Vivien Leigh (as Scarlett O’Hara) gets laced up by Hattie McDaniel (as Mammy) in 1939’s “Gone With the Wind.”
For a film that’s far from issue-free, what with its petulant, privileged protagonists and its sometimes squirm-inducing portrayal of racial and class politics during the last days of the Old South, “Gone With the Wind” has aged remarkably well over the last 70 years, and it still figures among the top cinematic success stories of all time. —KA
The Wall Street Journal:
Unlike, say, “The Wizard of Oz,” from that same year, or “Casablanca,” from three years later, “Gone With the Wind” is not unobjectionable. How could it be? Its primary characters are rich white Southerners living through the Civil War and into Reconstruction—not material that goes down easy for many Americans then or now.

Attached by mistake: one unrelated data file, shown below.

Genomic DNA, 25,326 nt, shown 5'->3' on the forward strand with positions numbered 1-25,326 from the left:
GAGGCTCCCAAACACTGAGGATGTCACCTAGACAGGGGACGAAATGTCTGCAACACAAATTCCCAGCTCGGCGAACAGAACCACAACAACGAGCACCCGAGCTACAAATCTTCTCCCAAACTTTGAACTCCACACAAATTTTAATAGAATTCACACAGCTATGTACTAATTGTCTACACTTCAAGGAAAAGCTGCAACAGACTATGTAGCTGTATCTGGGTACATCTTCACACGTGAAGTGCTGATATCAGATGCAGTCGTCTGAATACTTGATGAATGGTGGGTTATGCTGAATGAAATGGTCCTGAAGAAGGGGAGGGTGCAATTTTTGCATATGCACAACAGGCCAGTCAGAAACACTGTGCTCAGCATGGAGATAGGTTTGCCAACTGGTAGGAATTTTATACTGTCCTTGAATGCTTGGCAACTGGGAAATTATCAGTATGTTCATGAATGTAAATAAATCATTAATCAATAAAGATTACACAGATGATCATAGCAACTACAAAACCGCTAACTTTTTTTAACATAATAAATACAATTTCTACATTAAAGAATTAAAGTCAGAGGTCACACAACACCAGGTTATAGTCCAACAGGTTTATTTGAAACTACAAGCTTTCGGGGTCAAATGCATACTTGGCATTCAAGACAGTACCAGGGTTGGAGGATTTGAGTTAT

Yet part of the movie’s allure is bound up with those conflicting emotions. As Molly Haskell has written in her recent book “Frankly, My Dear” (its title a tip of the hat to the picture’s most famous line), “Gone With the Wind” “is both different things to different people and different things to the same person at different times in that person’s life.”
Certainly the film has long had detractors, and likely always will. Black Americans were from the outset concerned about, and sometimes uncomfortable with, the movie’s depiction of slaves and slavery. But others have also objected. Stanley Kubrick told the writer Frederic Raphael that he thought it “really a terrible movie.” The picture’s flaws—its perceived racial insensitivity, mawkish fascination with plantation life, and melodrama—readily leap to mind. (They are also present, in exaggerated form, in the best-selling novel by Margaret Mitchell that inspired the movie.)